US Customs and Border Protection released a response, saying: "They receive constant agent supervision; that children who exhibit signs of illness or disease are given proper medical care. Mistreatment or misconduct is not tolerated."
4 months ago
TUCSON- Tucson City Councilor Regina Romero is calling on the Tucson City Council to work with the federal government in establishing a Tucson-based shelter for the migrant youth being transported and held in Nogales.
Romero said she has serious concerns over the facility conditions the youth are being held in currently in Nogales.
"This is a humanitarian emergency. As a city we have a responsibility to be a part of the solution, not part of the problem," said Romero. "If existing site options do not represent a feasible solution, staff needs to work diligently to find alternatives.
Romero said that the city needs to move quickly to "address the requests for support."
"No child, regardless of country of origin of socio-economic status, deserves to be detained in this way," said Romero. "These are kids guilty only of their circumstances. It is unconscionable not do all we can to help."
Bishop Gerald Kicanas will meet with social services and community leaders this Friday to discuss more immediate ways to provide humanitarian relief.
4 months ago
WASHINGTON (AP) - A Senate appropriations panel has approved giving the Obama administration $2 billion it requested to handle the influx of immigrant children caught trying to cross the Mexican border alone.
The Obama administration last month asked the Senate panel to give the Health and Human Services Department $1.4 billion more than the administration originally asked for to deal with tens of thousands of children apprehended this year by the Homeland Security Department. The full Senate would have to act on its version, and the House has not yet dealt with the issue.
More than 48,000 child immigrants traveling alone have been caught at the border since the start of the 2014 budget year in October.
Officials underestimated this year's spike in the growing number of immigrant children entering this country.
4 months ago
TUCSON- Could the Federal Government face criminal charges over the treatment, of hundreds of children who have entered the United States and Arizona illegally?
Maricopa County Attorney, Bill Montgomery, says yes and today he made that clear to the man who heads up U.S. Immigration and Customs enforcement, or "ICE".
Calling the bussing of women and children from Texas to Arizona "appalling" Montgomery sent a warning of possible criminal charges for child abuse to the head of ICE.
In a letter to Principal Deputy Assistant Secretary, Thomas Winkowski, Montgomery stated:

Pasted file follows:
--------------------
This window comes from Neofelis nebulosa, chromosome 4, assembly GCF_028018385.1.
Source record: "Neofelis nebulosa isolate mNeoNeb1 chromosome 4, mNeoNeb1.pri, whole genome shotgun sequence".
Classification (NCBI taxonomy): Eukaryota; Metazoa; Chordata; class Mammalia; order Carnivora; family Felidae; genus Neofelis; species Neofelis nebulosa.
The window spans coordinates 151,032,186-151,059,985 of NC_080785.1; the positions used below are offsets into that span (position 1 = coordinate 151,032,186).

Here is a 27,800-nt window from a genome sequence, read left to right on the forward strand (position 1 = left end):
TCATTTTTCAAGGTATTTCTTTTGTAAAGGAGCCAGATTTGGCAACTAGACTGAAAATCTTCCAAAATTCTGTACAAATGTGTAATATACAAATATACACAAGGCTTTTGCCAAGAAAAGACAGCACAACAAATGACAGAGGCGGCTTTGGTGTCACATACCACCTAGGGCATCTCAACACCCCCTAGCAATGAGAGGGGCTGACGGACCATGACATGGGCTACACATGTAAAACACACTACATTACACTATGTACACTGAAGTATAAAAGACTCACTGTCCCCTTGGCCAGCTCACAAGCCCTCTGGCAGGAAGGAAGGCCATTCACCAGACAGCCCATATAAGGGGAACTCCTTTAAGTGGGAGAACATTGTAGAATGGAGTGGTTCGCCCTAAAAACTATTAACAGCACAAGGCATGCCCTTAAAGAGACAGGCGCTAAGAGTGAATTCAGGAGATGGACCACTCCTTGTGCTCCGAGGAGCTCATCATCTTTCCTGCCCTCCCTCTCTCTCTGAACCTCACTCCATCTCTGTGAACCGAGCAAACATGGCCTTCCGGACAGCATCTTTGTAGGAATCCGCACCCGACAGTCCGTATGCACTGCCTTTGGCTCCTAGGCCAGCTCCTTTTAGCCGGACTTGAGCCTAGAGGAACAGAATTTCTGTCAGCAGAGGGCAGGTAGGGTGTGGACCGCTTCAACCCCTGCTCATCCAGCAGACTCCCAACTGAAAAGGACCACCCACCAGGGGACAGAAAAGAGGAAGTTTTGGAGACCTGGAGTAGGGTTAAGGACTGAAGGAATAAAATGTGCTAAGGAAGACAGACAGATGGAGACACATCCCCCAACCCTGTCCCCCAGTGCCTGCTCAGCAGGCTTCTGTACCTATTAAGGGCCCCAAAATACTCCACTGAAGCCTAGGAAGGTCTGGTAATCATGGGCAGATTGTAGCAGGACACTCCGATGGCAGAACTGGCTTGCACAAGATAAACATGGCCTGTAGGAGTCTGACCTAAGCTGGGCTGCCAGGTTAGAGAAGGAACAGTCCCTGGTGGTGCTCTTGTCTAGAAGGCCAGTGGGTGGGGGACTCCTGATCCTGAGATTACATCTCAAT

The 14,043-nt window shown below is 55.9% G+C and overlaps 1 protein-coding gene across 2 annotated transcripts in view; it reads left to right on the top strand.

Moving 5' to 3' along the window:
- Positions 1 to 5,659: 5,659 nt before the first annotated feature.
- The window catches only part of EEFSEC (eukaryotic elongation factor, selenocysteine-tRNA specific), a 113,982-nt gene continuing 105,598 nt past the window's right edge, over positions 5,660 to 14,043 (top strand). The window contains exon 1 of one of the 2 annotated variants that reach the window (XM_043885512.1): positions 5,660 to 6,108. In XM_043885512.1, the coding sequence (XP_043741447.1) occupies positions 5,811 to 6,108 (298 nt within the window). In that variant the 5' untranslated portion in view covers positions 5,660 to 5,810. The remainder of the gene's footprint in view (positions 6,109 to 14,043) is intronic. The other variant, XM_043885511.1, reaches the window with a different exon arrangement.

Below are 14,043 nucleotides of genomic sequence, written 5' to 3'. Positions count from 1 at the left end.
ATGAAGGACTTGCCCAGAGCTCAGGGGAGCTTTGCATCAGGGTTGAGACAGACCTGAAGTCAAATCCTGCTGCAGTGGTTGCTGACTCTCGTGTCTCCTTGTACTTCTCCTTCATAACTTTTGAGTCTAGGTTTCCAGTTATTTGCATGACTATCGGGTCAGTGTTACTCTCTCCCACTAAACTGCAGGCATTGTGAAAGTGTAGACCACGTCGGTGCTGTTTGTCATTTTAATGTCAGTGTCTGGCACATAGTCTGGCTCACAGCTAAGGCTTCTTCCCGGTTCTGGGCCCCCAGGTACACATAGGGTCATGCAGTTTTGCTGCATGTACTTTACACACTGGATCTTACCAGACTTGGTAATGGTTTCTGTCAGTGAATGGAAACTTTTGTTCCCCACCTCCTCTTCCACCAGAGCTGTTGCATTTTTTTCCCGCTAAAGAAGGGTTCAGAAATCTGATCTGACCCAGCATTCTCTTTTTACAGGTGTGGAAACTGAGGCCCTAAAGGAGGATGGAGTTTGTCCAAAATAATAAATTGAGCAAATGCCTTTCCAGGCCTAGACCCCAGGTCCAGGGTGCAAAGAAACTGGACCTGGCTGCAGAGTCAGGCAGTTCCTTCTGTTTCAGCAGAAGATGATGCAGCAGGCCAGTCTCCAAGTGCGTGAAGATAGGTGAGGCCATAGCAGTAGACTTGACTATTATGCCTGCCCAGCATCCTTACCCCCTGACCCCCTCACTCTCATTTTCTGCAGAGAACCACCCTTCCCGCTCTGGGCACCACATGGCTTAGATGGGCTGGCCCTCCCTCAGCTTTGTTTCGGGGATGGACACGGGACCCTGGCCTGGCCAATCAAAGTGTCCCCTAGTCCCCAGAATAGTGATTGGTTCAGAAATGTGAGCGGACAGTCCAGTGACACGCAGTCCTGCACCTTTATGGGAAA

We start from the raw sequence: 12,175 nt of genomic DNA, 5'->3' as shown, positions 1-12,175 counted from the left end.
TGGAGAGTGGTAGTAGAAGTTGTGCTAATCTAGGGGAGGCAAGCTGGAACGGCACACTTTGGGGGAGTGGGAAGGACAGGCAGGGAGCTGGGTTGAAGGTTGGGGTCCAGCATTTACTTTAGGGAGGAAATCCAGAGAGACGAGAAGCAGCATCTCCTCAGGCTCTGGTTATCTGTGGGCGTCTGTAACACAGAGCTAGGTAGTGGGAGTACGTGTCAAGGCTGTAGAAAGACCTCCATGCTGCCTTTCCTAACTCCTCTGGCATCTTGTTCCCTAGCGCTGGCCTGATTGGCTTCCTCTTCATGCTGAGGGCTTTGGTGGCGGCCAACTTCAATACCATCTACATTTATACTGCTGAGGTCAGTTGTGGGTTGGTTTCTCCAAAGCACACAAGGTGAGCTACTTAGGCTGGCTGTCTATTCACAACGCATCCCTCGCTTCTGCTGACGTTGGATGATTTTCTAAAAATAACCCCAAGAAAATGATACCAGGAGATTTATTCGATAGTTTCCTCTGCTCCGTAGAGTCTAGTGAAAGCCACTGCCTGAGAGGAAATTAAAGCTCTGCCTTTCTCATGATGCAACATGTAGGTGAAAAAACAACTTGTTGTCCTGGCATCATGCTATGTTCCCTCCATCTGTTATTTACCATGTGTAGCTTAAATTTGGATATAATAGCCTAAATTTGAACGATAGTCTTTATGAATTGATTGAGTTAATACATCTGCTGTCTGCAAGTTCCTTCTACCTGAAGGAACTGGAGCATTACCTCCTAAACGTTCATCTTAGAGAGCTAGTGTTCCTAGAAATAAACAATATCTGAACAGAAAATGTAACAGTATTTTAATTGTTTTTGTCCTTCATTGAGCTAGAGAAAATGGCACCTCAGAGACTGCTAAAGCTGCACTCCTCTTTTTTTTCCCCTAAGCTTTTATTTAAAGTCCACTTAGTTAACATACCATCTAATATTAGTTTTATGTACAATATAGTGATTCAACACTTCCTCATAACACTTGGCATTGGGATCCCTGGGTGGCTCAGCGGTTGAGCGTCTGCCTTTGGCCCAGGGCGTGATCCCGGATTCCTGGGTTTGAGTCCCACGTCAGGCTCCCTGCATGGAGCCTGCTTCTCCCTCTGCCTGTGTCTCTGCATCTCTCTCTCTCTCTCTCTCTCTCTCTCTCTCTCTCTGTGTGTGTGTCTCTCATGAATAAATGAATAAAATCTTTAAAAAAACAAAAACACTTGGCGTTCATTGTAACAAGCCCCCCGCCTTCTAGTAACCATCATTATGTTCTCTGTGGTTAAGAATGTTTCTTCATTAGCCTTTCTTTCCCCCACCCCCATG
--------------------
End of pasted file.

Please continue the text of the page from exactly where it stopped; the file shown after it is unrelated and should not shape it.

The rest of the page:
"Given these possible circumstances during a time of year when the Phoenix metro area experiences temperatures in excess of 100 degrees, any federal official who directly engages in such conduct or who authorizes such conduct may be guilty of a class 4 felony."
While the document may have been a posturing move to try and stem the flow of immigrants, UA Law Professor, Andy Silverman, says the state may have a case, "They have to provide a humane living situation for these unnacompanied minors or even where there are women with minors, it's really ultimately the responsibility of the United States government."
And with so many minors on their own, the nightmare regarding their rights, while in the country illegally, is only part of the challenge for immigration lawyers like Patricia Mejia, "Its really frustrating, it's very difficult because they don't understand", Mejia said, "you need to be taught how to talk to children about legal rights, because you have to draw pictures, you have to do diagrams, so that they understand and you feel comfortable that yes we did everything you could to explain to this child what's going on here today."
County Attorney Bill Montgomery also says that federal officials could also face other violations under the United Nations declaration on human rights.
4 months ago
TUCSON - The U.S. government has been overwhelmed with hundreds of immigrant children caught at the border. But the question of what will happen with those children remains. The U.S. Department of Health and Human Services has quietly been making plans to shelter some of those children here in Tucson.
The agency awarded a contract to Southwest Key, a non-profit organization that shelters children captured crossing the U.S.-Mexico border illegally across the nation.
Similar contracts awarded by HHS show that children can be sheltered for as long as 35 days. KVOA is not identifying the location of this shelter in Tucson because advocates compare it to a domestic violence shelter and didn't want to put its future occupants at risk.